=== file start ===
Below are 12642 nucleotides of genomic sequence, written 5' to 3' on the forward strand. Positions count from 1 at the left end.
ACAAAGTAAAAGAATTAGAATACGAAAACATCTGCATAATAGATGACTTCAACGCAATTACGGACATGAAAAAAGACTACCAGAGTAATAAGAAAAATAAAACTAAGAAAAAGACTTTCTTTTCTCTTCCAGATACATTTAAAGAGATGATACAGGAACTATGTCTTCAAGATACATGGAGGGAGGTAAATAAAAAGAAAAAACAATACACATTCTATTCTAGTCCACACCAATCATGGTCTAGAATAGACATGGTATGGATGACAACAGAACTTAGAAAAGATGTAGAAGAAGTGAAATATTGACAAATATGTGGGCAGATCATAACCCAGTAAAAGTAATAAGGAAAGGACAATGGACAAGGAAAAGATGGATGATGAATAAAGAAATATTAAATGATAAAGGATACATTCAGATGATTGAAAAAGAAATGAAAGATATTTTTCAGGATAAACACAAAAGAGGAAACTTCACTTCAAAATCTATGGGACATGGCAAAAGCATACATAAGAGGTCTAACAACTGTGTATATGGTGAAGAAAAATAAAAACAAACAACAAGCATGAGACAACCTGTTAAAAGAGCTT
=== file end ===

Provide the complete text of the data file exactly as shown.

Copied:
Below are 12642 nucleotides of genomic sequence, written 5' to 3' on the forward strand. Positions count from 1 at the left end.
ACAAAGTAAAAGAATTAGAATACGAAAACATCTGCATAATAGATGACTTCAACGCAATTACGGACATGAAAAAAGACTACCAGAGTAATAAGAAAAATAAAACTAAGAAAAAGACTTTCTTTTCTCTTCCAGATACATTTAAAGAGATGATACAGGAACTATGTCTTCAAGATACATGGAGGGAGGTAAATAAAAAGAAAAAACAATACACATTCTATTCTAGTCCACACCAATCATGGTCTAGAATAGACATGGTATGGATGACAACAGAACTTAGAAAAGATGTAGAAGAAGTGAAATATTGACAAATATGTGGGCAGATCATAACCCAGTAAAAGTAATAAGGAAAGGACAATGGACAAGGAAAAGATGGATGATGAATAAAGAAATATTAAATGATAAAGGATACATTCAGATGATTGAAAAAGAAATGAAAGATATTTTTCAGGATAAACACAAAAGAGGAAACTTCACTTCAAAATCTATGGGACATGGCAAAAGCATACATAAGAGGTCTAACAACTGTGTATATGGTGAAGAAAAATAAAAACAAACAACAAGCATGAGACAACCTGTTAAAAGAGCTT